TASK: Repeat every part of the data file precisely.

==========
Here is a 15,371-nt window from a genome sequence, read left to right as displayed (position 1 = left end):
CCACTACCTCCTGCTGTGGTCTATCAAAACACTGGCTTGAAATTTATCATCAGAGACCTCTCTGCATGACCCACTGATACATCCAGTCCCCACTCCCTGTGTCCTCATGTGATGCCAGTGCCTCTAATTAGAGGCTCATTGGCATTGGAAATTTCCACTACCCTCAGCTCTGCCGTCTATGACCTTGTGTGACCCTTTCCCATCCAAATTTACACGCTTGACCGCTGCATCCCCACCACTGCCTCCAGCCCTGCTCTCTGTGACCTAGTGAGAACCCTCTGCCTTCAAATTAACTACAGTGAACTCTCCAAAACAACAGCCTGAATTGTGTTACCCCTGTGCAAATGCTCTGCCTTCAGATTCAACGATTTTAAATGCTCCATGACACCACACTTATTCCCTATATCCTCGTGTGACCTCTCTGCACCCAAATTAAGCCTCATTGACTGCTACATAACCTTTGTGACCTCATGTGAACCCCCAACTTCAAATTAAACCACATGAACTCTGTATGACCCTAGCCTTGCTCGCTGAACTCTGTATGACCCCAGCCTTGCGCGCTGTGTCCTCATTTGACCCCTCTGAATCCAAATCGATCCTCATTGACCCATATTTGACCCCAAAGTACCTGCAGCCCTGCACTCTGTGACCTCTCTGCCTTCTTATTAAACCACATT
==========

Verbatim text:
Here is a 15,371-nt window from a genome sequence, read left to right as displayed (position 1 = left end):
CCACTACCTCCTGCTGTGGTCTATCAAAACACTGGCTTGAAATTTATCATCAGAGACCTCTCTGCATGACCCACTGATACATCCAGTCCCCACTCCCTGTGTCCTCATGTGATGCCAGTGCCTCTAATTAGAGGCTCATTGGCATTGGAAATTTCCACTACCCTCAGCTCTGCCGTCTATGACCTTGTGTGACCCTTTCCCATCCAAATTTACACGCTTGACCGCTGCATCCCCACCACTGCCTCCAGCCCTGCTCTCTGTGACCTAGTGAGAACCCTCTGCCTTCAAATTAACTACAGTGAACTCTCCAAAACAACAGCCTGAATTGTGTTACCCCTGTGCAAATGCTCTGCCTTCAGATTCAACGATTTTAAATGCTCCATGACACCACACTTATTCCCTATATCCTCGTGTGACCTCTCTGCACCCAAATTAAGCCTCATTGACTGCTACATAACCTTTGTGACCTCATGTGAACCCCCAACTTCAAATTAAACCACATGAACTCTGTATGACCCTAGCCTTGCTCGCTGAACTCTGTATGACCCCAGCCTTGCGCGCTGTGTCCTCATTTGACCCCTCTGAATCCAAATCGATCCTCATTGACCCATATTTGACCCCAAAGTACCTGCAGCCCTGCACTCTGTGACCTCTCTGCCTTCTTATTAAACCACATT